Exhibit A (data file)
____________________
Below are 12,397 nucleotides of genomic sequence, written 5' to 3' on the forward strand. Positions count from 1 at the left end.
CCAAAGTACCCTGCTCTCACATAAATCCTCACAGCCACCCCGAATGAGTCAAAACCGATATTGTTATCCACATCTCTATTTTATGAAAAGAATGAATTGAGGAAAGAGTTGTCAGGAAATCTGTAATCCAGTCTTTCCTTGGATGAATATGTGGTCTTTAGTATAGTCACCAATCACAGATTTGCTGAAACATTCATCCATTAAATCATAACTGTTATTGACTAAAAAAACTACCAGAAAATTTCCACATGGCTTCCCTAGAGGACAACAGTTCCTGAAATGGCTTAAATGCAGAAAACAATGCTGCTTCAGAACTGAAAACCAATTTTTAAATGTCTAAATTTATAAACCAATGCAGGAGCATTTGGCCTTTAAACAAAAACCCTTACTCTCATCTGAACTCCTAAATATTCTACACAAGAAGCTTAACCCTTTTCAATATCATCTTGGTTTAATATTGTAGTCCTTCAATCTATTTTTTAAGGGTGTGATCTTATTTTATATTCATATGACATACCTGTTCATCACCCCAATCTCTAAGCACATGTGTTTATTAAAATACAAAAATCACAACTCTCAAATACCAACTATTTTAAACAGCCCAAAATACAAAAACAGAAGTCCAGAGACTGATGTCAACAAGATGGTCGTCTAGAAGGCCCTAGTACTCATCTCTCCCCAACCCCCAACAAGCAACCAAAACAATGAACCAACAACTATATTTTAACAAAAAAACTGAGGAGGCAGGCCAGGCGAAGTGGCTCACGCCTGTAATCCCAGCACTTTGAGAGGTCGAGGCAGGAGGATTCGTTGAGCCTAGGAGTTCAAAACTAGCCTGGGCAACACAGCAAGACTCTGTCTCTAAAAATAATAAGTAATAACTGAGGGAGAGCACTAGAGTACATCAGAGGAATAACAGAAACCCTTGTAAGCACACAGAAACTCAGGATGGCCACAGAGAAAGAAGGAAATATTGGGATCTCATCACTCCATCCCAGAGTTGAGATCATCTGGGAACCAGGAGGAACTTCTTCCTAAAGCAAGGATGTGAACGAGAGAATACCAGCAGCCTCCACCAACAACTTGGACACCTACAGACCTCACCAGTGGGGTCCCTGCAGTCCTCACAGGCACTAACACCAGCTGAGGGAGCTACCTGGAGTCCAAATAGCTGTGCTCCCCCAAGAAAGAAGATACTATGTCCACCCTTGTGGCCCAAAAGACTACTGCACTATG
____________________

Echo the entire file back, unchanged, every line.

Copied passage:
Below are 12,397 nucleotides of genomic sequence, written 5' to 3' on the forward strand. Positions count from 1 at the left end.
CCAAAGTACCCTGCTCTCACATAAATCCTCACAGCCACCCCGAATGAGTCAAAACCGATATTGTTATCCACATCTCTATTTTATGAAAAGAATGAATTGAGGAAAGAGTTGTCAGGAAATCTGTAATCCAGTCTTTCCTTGGATGAATATGTGGTCTTTAGTATAGTCACCAATCACAGATTTGCTGAAACATTCATCCATTAAATCATAACTGTTATTGACTAAAAAAACTACCAGAAAATTTCCACATGGCTTCCCTAGAGGACAACAGTTCCTGAAATGGCTTAAATGCAGAAAACAATGCTGCTTCAGAACTGAAAACCAATTTTTAAATGTCTAAATTTATAAACCAATGCAGGAGCATTTGGCCTTTAAACAAAAACCCTTACTCTCATCTGAACTCCTAAATATTCTACACAAGAAGCTTAACCCTTTTCAATATCATCTTGGTTTAATATTGTAGTCCTTCAATCTATTTTTTAAGGGTGTGATCTTATTTTATATTCATATGACATACCTGTTCATCACCCCAATCTCTAAGCACATGTGTTTATTAAAATACAAAAATCACAACTCTCAAATACCAACTATTTTAAACAGCCCAAAATACAAAAACAGAAGTCCAGAGACTGATGTCAACAAGATGGTCGTCTAGAAGGCCCTAGTACTCATCTCTCCCCAACCCCCAACAAGCAACCAAAACAATGAACCAACAACTATATTTTAACAAAAAAACTGAGGAGGCAGGCCAGGCGAAGTGGCTCACGCCTGTAATCCCAGCACTTTGAGAGGTCGAGGCAGGAGGATTCGTTGAGCCTAGGAGTTCAAAACTAGCCTGGGCAACACAGCAAGACTCTGTCTCTAAAAATAATAAGTAATAACTGAGGGAGAGCACTAGAGTACATCAGAGGAATAACAGAAACCCTTGTAAGCACACAGAAACTCAGGATGGCCACAGAGAAAGAAGGAAATATTGGGATCTCATCACTCCATCCCAGAGTTGAGATCATCTGGGAACCAGGAGGAACTTCTTCCTAAAGCAAGGATGTGAACGAGAGAATACCAGCAGCCTCCACCAACAACTTGGACACCTACAGACCTCACCAGTGGGGTCCCTGCAGTCCTCACAGGCACTAACACCAGCTGAGGGAGCTACCTGGAGTCCAAATAGCTGTGCTCCCCCAAGAAAGAAGATACTATGTCCACCCTTGTGGCCCAAAAGACTACTGCACTATG